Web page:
3 million people died in 2016 due to drinking too much alcohol.
Recently, the World Health Organization (WHO) released its annual global status report on alcohol and health. The report found that more than 3 million people died in 2016 due to drinking too much alcohol.
The report estimated that, globally, 237 million men and 46 million women are “problem drinkers”. That’s about 3 percent of the world’s population. Alcohol use disorder negatively impacts both the person who has it and the social ecosystem that surrounds them, including their family, community, friends, and place of work. The cost of alcohol use disorder is significant and must be addressed, said the WHO.
“All countries can do much more to reduce the health and social costs of the harmful use of alcohol,” said Vladimir Poznyak, of the WHO’s substance abuse unit. One in 20 deaths worldwide was linked to harmful drinking.
Men were not only more susceptible to alcohol use problems, but also negative outcomes from substance use. According to Reuters, “Of all deaths attributable to alcohol, 28 percent [of deaths linked to alcohol use] were due to injuries, such as traffic accidents, self-harm and interpersonal violence. Another 21 percent were due to digestive disorders, and 19 percent due to cardiovascular diseases such as heart attacks and strokes.”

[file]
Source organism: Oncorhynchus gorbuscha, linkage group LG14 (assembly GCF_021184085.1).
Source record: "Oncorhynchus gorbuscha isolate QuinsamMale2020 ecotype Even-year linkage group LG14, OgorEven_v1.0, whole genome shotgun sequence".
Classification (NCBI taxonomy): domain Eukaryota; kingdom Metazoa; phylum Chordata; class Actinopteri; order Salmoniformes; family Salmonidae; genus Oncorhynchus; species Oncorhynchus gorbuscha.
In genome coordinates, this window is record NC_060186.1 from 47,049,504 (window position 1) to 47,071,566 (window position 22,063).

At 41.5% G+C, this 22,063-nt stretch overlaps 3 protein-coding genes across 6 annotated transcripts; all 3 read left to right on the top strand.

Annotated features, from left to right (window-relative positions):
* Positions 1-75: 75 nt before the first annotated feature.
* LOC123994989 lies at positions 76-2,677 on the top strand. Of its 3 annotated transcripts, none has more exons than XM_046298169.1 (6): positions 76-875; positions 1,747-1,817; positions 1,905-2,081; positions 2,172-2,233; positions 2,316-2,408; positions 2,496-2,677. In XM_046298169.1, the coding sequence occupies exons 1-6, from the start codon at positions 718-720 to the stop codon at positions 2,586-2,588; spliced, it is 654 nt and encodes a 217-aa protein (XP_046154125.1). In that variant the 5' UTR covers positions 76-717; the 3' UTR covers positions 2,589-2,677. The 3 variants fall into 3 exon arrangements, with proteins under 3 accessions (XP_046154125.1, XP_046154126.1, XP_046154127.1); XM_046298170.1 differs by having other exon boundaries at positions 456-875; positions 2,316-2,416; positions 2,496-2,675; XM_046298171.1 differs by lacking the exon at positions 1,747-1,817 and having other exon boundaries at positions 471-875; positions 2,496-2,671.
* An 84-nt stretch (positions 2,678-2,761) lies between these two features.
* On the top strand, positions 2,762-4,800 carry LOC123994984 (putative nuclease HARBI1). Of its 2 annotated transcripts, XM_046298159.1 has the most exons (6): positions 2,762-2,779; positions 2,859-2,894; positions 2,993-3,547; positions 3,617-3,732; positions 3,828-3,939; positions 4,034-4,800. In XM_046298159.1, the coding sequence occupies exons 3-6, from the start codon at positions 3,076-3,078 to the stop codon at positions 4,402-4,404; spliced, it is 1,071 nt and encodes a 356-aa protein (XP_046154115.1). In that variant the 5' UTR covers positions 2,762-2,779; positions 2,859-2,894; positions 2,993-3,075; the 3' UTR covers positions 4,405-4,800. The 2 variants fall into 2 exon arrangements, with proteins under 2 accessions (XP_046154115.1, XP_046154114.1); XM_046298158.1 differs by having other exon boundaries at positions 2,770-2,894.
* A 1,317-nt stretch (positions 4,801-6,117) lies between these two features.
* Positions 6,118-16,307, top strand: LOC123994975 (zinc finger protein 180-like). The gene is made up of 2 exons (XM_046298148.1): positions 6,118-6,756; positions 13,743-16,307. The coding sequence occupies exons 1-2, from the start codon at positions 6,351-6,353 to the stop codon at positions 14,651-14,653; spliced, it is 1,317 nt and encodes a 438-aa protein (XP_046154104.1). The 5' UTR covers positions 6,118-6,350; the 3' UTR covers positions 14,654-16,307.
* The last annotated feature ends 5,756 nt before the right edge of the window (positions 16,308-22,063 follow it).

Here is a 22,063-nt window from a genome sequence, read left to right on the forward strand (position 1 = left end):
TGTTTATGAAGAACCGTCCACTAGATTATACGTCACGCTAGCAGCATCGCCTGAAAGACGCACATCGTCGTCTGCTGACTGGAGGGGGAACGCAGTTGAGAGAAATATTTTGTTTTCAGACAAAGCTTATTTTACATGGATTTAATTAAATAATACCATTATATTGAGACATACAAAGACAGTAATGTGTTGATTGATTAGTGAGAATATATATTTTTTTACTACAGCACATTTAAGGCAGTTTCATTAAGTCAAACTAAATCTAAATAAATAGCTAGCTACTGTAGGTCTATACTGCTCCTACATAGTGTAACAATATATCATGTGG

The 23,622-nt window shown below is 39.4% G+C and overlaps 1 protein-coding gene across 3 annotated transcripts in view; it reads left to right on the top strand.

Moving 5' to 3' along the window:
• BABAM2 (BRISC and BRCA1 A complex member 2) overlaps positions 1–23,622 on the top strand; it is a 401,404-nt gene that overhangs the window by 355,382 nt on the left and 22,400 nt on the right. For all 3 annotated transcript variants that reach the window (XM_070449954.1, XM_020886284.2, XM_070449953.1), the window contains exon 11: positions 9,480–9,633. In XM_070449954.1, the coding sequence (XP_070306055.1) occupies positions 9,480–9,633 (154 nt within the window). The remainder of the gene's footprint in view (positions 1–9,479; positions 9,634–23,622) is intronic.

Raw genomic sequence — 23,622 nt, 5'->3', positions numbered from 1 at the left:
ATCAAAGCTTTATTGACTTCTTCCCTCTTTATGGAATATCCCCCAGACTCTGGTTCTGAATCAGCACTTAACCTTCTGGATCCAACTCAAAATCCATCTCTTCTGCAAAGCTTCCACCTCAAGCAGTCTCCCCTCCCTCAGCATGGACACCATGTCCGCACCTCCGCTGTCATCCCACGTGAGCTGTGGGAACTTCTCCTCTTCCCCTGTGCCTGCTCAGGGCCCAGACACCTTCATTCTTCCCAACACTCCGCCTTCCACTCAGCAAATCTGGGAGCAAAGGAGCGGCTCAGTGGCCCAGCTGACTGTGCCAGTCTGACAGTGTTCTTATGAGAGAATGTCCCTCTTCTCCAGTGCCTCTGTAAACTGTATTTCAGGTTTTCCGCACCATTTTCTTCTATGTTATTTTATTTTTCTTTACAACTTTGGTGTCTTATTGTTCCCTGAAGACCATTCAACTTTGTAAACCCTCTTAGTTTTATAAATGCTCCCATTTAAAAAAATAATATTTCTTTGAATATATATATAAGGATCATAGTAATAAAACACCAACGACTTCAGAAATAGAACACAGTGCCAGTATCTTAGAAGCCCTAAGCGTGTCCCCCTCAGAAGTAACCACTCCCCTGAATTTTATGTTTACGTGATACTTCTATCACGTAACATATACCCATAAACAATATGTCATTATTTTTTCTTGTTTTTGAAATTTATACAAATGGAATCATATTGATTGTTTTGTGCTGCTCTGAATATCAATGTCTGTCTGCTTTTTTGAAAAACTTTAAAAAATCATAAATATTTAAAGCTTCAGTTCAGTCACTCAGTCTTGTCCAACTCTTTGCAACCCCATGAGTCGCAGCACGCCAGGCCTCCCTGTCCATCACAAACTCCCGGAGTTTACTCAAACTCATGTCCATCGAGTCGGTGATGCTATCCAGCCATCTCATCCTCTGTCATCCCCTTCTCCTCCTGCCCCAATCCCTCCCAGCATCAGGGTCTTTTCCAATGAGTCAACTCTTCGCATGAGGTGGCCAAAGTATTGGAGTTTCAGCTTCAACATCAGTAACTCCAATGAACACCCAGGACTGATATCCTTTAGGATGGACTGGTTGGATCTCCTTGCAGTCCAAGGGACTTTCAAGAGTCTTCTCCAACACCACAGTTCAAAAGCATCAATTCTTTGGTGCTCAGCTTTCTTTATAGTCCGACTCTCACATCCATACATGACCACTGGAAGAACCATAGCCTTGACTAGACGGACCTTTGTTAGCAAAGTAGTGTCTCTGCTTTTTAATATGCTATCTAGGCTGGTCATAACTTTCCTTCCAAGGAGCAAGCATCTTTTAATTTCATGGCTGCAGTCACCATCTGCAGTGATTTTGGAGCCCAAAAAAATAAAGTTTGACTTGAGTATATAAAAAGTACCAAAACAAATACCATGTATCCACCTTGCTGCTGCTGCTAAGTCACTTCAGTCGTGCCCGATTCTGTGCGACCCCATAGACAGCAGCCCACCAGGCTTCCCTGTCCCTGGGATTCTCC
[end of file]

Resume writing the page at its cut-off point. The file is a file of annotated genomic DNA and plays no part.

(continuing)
Many of the health conditions linked to alcohol use are treatable, reversible, and not fatal. However, without addressing the root issue—addiction—treatment for any of these conditions may not be enough to save a life. Because of its many coexisting health issues, untreated addiction can place an immense strain on healthcare systems. This is especially true in the United States, where alcohol use is the third leading cause of death, after tobacco use and poor diet. According to a report published in 2008 by SAMHSA, the Department of Health and Human Services estimated the annual total resource and productivity cost of substance abuse at $510.8 billion, with alcohol use responsible for $191.6 billion (37.5 percent) of the loss. That was in 1999. Since then, substance use has only increased. Alcohol use is projected to rise, both in the US and globally, over the next decade.
Some countries have attempted to stem alcohol use by focusing on financial reforms. For example, almost all countries have alcohol excise taxes, but fewer than half of them use other pricing strategies such as banning below-cost sales or bulk buy discounts. Poznyak said “proven, cost-effective steps included raising alcohol taxes, restricting advertising and limiting easy access to alcohol.”
Men in wealthy countries were at a significantly higher risk than women. Easier access to resources, early intervention, and substance use education may be making a dent in developed nations. Eliminating the stigma of substance use disorder, incentivizing recovery, and changing social stereotypes around men and alcohol could go a long way toward saving lives.